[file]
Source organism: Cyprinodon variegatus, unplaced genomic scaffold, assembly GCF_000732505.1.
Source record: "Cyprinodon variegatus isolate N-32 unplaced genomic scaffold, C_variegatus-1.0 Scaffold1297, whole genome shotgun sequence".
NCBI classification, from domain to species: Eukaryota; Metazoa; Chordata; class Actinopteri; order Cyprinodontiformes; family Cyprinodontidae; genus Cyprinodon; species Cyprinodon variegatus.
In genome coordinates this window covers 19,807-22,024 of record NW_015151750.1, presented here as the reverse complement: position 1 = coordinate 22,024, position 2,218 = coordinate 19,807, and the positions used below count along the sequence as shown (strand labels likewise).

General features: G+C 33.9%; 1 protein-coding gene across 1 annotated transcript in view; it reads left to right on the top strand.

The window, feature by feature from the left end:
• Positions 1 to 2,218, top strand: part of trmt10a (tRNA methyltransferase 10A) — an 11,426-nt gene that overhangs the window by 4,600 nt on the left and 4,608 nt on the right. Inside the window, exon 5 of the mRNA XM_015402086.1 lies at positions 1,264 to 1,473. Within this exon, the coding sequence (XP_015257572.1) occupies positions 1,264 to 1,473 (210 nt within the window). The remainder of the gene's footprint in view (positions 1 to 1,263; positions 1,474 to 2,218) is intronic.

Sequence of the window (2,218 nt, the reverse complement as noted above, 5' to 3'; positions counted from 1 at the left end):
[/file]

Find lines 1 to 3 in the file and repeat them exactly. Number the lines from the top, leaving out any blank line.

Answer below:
Source organism: Cyprinodon variegatus, unplaced genomic scaffold, assembly GCF_000732505.1.
Source record: "Cyprinodon variegatus isolate N-32 unplaced genomic scaffold, C_variegatus-1.0 Scaffold1297, whole genome shotgun sequence".
NCBI classification, from domain to species: Eukaryota; Metazoa; Chordata; class Actinopteri; order Cyprinodontiformes; family Cyprinodontidae; genus Cyprinodon; species Cyprinodon variegatus.